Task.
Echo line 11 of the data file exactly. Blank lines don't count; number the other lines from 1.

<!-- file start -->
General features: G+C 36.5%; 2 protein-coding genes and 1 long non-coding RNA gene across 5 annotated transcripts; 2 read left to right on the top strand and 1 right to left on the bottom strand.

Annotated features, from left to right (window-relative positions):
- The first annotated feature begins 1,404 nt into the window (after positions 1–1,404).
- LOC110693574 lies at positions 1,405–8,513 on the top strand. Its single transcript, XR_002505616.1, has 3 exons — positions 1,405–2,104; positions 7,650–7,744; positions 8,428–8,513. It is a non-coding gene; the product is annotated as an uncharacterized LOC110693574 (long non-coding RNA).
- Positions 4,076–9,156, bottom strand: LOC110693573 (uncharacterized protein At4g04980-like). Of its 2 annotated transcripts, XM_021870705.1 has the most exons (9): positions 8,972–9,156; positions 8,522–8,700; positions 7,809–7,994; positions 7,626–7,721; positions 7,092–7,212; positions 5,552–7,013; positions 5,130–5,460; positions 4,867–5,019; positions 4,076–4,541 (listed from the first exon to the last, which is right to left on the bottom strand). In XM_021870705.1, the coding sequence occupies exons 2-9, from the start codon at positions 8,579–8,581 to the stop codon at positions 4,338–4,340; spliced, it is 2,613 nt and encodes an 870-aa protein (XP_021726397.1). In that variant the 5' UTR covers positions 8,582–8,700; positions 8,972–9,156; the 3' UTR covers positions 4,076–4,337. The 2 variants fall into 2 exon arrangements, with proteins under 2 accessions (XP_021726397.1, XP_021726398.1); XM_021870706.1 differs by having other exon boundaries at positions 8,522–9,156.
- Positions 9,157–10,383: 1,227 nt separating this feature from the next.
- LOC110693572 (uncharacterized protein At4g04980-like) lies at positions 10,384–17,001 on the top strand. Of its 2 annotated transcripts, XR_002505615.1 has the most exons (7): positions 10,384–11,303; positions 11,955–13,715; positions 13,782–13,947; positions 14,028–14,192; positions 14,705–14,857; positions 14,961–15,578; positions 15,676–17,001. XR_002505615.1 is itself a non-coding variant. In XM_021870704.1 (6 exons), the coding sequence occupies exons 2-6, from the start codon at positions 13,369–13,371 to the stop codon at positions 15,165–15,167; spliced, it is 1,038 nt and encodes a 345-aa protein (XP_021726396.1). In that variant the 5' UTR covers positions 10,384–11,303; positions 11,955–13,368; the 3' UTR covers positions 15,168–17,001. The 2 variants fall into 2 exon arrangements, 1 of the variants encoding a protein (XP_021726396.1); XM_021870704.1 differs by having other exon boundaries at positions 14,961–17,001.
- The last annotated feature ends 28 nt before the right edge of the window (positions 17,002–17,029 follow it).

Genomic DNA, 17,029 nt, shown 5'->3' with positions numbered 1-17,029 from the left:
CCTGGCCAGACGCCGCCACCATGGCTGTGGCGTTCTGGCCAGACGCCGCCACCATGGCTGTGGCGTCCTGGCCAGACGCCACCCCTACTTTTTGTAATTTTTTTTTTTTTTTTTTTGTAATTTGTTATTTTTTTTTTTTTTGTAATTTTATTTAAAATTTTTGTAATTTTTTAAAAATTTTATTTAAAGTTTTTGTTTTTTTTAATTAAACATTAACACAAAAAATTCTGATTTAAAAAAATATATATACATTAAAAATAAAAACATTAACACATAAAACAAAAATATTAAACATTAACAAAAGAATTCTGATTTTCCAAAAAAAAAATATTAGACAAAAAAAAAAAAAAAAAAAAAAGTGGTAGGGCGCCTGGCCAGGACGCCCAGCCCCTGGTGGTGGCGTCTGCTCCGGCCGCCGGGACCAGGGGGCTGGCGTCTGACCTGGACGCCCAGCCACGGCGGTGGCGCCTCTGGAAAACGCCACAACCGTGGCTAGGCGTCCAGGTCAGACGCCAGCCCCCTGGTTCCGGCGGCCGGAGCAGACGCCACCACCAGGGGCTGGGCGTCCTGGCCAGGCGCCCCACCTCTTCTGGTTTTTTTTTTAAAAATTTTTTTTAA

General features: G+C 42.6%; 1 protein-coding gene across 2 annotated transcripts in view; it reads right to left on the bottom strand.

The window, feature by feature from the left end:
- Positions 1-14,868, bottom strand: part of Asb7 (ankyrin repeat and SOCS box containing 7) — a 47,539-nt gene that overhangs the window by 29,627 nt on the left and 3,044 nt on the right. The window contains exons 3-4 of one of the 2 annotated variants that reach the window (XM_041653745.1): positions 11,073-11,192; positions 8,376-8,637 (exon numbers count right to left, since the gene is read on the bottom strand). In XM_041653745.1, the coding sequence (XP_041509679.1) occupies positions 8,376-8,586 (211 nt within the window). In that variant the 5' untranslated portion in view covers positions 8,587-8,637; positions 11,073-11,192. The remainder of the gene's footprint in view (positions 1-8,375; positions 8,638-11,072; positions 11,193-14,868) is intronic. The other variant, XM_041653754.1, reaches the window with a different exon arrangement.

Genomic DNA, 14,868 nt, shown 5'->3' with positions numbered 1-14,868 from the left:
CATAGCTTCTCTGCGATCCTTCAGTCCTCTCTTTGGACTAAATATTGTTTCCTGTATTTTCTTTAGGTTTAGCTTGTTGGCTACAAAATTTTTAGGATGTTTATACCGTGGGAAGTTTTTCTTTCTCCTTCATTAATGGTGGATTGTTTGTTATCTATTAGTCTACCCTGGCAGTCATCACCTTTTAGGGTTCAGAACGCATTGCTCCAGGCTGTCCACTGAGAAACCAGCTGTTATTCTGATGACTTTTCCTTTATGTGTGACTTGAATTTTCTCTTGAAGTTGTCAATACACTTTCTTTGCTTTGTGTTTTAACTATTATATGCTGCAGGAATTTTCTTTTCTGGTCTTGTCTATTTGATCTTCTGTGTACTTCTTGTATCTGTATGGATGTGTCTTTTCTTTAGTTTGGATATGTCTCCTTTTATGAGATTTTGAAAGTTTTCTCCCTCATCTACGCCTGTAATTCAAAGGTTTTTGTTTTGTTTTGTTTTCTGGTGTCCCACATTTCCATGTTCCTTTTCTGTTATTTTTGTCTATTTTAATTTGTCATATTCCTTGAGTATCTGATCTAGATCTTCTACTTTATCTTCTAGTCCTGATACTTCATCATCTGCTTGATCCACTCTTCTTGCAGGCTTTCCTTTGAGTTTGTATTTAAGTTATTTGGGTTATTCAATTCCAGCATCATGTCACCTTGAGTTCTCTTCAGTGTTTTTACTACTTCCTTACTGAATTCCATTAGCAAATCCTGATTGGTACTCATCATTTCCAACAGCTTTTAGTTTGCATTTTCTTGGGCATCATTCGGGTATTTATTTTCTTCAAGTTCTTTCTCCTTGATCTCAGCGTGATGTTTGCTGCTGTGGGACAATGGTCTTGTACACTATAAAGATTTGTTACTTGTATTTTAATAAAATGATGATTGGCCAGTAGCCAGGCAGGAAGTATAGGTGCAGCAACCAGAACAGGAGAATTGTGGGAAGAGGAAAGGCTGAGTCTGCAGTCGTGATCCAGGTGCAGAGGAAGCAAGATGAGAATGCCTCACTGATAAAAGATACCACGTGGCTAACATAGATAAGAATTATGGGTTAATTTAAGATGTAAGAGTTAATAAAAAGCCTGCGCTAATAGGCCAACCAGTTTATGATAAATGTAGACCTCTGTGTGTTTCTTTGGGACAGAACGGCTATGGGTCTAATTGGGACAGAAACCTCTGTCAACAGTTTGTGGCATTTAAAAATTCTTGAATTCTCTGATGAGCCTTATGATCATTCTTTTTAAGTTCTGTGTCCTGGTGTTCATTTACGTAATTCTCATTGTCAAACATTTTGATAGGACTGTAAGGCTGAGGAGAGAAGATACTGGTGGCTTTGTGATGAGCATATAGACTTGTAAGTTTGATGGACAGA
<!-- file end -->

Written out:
General features: G+C 42.6%; 1 protein-coding gene across 2 annotated transcripts in view; it reads right to left on the bottom strand.